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$40.00

Description

This is an in-depth analysis of the malaise of contemporary Western civilization, based upon its modern and post modern ideological and philosophical underpinnings. And, from that grounding, it is a study that proceeds to offer a cogent diagnosis of an (if not the) intellectual problem lying at its epicenter.The author identifies that challenge as the demise of a concern for ontology amid a preoccupation with epistemology which, as he demonstrates, characterizes the philosophical consensus dominating that civilization, particularly since the Enlightenment. The author sets forth as a valuable resource for remedying that dilemma an Eastern ascetic theologian, who is shown to provide resource for rethinking a theology of mission for the present day, viewed within the parameters of the theology of John Wesley. Bellini’s work addresses all of the above, and does so within the framework of recovering the apostolic concept of participation in Christ, from the standpoint of what he calls a Radical Orthodoxy perspective. In short, this is a study that does not stop with a cogent cultural evaluation and critique, but also offers a prescriptive response. He finds in Maximus the Confessor a “participatory view of ontology, in continuity with a Christological ontology of participation”, which has special relevance for the global Christianity of the twenty first century. Following Maximus, as well as Wesley’s prevenient grace, Bellini champions a worldview that discerns within every culture some “point of similarity” or contact, “however vague, wounded or fallen,” with the universal witness of the Holy Spirit.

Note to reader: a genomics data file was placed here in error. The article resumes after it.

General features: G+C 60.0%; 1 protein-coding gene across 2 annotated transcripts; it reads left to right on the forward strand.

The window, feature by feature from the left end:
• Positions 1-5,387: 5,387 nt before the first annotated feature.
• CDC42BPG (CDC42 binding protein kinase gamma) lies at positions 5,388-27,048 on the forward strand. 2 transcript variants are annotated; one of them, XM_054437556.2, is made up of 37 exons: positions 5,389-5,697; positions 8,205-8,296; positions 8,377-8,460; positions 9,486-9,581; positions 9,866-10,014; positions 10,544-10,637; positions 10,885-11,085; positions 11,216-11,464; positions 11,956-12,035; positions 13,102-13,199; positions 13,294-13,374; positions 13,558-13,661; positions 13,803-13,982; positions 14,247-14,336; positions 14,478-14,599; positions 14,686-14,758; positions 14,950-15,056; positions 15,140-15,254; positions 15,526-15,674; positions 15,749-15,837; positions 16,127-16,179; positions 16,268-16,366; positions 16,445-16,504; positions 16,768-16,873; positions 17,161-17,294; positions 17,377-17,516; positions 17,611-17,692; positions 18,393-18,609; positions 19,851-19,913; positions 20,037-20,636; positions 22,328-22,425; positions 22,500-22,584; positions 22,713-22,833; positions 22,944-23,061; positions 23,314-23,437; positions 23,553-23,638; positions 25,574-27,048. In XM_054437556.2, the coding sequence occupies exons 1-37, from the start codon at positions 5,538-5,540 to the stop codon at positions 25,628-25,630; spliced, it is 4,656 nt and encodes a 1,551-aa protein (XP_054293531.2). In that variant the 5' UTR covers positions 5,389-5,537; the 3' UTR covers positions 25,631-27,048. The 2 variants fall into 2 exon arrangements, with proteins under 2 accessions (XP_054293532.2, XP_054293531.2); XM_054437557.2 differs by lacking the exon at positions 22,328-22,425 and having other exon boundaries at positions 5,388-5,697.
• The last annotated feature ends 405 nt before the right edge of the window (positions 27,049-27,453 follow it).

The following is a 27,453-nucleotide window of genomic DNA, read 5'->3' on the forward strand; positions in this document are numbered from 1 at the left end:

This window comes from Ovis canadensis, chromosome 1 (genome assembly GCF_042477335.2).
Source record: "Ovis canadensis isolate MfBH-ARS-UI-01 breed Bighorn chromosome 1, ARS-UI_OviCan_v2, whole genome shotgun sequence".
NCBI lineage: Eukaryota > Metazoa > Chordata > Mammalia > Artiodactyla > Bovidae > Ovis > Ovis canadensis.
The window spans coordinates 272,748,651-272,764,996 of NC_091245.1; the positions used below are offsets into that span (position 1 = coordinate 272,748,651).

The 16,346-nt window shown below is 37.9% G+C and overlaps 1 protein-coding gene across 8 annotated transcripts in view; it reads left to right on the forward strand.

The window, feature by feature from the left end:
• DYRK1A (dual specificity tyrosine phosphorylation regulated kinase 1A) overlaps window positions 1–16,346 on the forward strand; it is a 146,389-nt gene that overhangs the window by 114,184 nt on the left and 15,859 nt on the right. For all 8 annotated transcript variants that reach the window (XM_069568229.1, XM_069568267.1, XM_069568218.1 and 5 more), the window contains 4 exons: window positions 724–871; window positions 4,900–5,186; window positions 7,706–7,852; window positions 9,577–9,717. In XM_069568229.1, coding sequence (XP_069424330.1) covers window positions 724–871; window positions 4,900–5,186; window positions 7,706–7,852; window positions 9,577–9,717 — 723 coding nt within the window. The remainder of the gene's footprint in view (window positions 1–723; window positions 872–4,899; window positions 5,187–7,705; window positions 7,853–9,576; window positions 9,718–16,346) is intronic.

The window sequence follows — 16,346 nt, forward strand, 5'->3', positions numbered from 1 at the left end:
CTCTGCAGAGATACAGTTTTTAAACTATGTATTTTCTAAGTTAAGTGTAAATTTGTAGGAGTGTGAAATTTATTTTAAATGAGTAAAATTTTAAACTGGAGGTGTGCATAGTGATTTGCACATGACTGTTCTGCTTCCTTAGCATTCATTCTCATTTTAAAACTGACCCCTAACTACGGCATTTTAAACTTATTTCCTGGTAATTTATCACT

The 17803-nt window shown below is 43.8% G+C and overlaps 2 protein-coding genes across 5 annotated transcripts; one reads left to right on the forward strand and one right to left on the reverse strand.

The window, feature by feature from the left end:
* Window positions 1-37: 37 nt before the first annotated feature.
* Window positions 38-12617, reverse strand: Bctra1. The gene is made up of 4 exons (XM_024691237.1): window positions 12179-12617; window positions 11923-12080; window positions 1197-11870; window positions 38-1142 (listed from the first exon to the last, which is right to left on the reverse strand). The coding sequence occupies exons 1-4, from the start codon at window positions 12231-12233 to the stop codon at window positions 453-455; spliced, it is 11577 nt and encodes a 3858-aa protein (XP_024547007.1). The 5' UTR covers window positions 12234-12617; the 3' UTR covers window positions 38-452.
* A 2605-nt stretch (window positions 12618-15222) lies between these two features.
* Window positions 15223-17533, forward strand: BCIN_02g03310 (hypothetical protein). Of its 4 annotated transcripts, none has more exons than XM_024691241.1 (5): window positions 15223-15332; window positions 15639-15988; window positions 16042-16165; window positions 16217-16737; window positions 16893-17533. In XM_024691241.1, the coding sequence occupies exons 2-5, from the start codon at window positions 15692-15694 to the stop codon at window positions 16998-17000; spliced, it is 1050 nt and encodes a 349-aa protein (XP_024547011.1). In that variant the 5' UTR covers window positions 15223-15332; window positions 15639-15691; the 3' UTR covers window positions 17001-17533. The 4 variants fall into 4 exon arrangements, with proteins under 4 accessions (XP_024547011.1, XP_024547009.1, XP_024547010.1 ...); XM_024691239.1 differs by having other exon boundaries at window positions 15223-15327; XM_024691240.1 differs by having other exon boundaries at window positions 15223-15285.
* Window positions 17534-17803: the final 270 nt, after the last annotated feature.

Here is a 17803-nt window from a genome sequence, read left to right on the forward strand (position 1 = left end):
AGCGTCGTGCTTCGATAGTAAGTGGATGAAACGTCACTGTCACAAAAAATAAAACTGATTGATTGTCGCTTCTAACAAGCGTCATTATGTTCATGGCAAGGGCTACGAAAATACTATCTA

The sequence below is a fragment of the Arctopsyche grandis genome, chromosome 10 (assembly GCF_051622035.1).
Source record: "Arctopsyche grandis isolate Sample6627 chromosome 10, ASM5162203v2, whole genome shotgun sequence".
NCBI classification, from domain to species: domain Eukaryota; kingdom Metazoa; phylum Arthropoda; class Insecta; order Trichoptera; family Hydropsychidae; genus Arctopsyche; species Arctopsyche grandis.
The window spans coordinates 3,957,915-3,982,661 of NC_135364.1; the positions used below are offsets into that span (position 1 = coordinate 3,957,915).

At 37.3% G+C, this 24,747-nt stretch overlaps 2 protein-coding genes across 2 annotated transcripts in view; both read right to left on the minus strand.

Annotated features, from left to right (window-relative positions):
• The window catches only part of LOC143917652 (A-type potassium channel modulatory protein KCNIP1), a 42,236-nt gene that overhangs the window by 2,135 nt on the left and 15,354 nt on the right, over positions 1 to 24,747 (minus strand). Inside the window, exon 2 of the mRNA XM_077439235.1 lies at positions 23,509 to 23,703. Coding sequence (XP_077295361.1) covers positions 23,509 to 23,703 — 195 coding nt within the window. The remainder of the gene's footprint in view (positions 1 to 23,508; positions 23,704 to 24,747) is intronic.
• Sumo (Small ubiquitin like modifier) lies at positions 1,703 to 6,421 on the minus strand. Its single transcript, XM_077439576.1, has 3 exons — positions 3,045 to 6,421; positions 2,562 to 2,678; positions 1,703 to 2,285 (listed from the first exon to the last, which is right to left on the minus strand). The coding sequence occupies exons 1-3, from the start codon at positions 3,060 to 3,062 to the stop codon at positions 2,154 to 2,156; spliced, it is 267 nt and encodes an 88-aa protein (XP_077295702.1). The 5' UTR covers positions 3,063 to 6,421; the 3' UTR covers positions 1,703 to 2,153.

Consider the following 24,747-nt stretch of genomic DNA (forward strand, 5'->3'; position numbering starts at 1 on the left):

1 review for Participation

  1. J. Steven O’Malley

    It is uncommon to find a study in revitalization that emerges from the world of a pastor ministering within a racially divided inner city congregation which also builds upon such formidable foundations as an in-depth analysis of the malaise of contemporary Western civilization, based upon its modern and post modern ideological and philosophical underpinnings. And, from that grounding, it is a study that proceeds to offer a cogent diagnosis of an (if not the) intellectual problem lying at its epicenter. This is precisely what Peter Bellini’s study sets forth.

    The author identifies that challenge as the demise of a concern for ontology amid a preoccupation with epistemology which, as he demonstrates, characterizes the philosophical consensus dominating that civilization, particularly since the Enlightenment. It is also extraordinary to have set forth as a valuable resource for remedying that dilemma an Eastern ascetic theologian, who is further shown to provide resource for rethinking a theology of mission for the present day, viewed within the parameters of the theology of John Wesley. Bellini’s work addresses all of the above, and does so within the framework of recovering the apostolic concept of participation in Christ, from the standpoint of what he calls a Radical Orthodoxy perspective.

    In short, this is a study that does not stop with a cogent cultural evaluation and critique, but also offers a prescriptive response. He finds in Maximus the Confessor a “participatory view of ontology, in continuity with a Christological ontology of participation”, which has special relevance for the global Christianity of the twenty first century. Following Maximus, as well as Wesley’s prevenient grace, Bellini champions a worldview that discerns within every culture some “point of similarity” or contact, “however vague, wounded or fallen,” with the universal witness of the Holy Spirit.

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